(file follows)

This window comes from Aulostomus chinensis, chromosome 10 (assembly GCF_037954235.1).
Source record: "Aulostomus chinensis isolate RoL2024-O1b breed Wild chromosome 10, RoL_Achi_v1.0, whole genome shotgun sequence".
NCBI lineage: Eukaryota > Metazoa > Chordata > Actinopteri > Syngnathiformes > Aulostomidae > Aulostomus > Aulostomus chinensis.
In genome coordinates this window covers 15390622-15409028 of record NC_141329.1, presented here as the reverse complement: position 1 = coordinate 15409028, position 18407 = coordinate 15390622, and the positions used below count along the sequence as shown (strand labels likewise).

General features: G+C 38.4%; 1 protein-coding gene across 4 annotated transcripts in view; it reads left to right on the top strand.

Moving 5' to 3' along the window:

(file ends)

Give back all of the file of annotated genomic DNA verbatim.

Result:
This window comes from Aulostomus chinensis, chromosome 10 (assembly GCF_037954235.1).
Source record: "Aulostomus chinensis isolate RoL2024-O1b breed Wild chromosome 10, RoL_Achi_v1.0, whole genome shotgun sequence".
NCBI lineage: Eukaryota > Metazoa > Chordata > Actinopteri > Syngnathiformes > Aulostomidae > Aulostomus > Aulostomus chinensis.
In genome coordinates this window covers 15390622-15409028 of record NC_141329.1, presented here as the reverse complement: position 1 = coordinate 15409028, position 18407 = coordinate 15390622, and the positions used below count along the sequence as shown (strand labels likewise).

General features: G+C 38.4%; 1 protein-coding gene across 4 annotated transcripts in view; it reads left to right on the top strand.

Moving 5' to 3' along the window: